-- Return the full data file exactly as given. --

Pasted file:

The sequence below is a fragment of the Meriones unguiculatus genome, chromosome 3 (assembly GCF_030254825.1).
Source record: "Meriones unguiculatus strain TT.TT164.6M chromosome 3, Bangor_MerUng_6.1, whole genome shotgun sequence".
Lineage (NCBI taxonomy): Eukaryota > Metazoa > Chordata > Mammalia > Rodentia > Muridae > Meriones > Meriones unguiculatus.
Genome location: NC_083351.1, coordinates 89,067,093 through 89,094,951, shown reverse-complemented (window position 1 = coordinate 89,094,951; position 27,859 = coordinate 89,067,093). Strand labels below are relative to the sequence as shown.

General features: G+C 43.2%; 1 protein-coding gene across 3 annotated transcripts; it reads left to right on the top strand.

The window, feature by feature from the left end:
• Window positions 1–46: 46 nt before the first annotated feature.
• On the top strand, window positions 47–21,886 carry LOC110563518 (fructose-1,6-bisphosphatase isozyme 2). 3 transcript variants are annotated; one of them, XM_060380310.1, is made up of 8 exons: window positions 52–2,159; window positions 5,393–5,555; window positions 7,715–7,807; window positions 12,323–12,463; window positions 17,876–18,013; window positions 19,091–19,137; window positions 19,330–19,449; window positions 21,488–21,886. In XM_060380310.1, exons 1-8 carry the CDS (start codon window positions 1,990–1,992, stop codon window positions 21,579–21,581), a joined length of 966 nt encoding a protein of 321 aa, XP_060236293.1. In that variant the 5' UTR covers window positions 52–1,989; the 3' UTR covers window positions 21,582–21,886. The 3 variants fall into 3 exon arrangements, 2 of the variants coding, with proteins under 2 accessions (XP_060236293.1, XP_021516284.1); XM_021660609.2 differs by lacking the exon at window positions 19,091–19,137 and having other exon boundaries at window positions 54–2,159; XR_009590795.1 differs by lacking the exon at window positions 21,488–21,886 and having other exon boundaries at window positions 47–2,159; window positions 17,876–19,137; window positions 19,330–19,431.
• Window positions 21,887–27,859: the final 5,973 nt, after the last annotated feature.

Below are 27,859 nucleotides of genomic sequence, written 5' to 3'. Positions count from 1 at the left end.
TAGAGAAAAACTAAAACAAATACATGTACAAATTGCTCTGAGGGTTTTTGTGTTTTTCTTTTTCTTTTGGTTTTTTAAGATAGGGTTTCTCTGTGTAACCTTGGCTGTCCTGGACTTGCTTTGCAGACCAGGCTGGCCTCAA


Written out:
The sequence below is a fragment of the Meriones unguiculatus genome, chromosome 3 (assembly GCF_030254825.1).
Source record: "Meriones unguiculatus strain TT.TT164.6M chromosome 3, Bangor_MerUng_6.1, whole genome shotgun sequence".
Lineage (NCBI taxonomy): Eukaryota > Metazoa > Chordata > Mammalia > Rodentia > Muridae > Meriones > Meriones unguiculatus.
Genome location: NC_083351.1, coordinates 89,067,093 through 89,094,951, shown reverse-complemented (window position 1 = coordinate 89,094,951; position 27,859 = coordinate 89,067,093). Strand labels below are relative to the sequence as shown.

General features: G+C 43.2%; 1 protein-coding gene across 3 annotated transcripts; it reads left to right on the top strand.

The window, feature by feature from the left end:
• Window positions 1–46: 46 nt before the first annotated feature.
• On the top strand, window positions 47–21,886 carry LOC110563518 (fructose-1,6-bisphosphatase isozyme 2). 3 transcript variants are annotated; one of them, XM_060380310.1, is made up of 8 exons: window positions 52–2,159; window positions 5,393–5,555; window positions 7,715–7,807; window positions 12,323–12,463; window positions 17,876–18,013; window positions 19,091–19,137; window positions 19,330–19,449; window positions 21,488–21,886. In XM_060380310.1, exons 1-8 carry the CDS (start codon window positions 1,990–1,992, stop codon window positions 21,579–21,581), a joined length of 966 nt encoding a protein of 321 aa, XP_060236293.1. In that variant the 5' UTR covers window positions 52–1,989; the 3' UTR covers window positions 21,582–21,886. The 3 variants fall into 3 exon arrangements, 2 of the variants coding, with proteins under 2 accessions (XP_060236293.1, XP_021516284.1); XM_021660609.2 differs by lacking the exon at window positions 19,091–19,137 and having other exon boundaries at window positions 54–2,159; XR_009590795.1 differs by lacking the exon at window positions 21,488–21,886 and having other exon boundaries at window positions 47–2,159; window positions 17,876–19,137; window positions 19,330–19,431.
• Window positions 21,887–27,859: the final 5,973 nt, after the last annotated feature.

Below are 27,859 nucleotides of genomic sequence, written 5' to 3'. Positions count from 1 at the left end.
TAGAGAAAAACTAAAACAAATACATGTACAAATTGCTCTGAGGGTTTTTGTGTTTTTCTTTTTCTTTTGGTTTTTTAAGATAGGGTTTCTCTGTGTAACCTTGGCTGTCCTGGACTTGCTTTGCAGACCAGGCTGGCCTCAA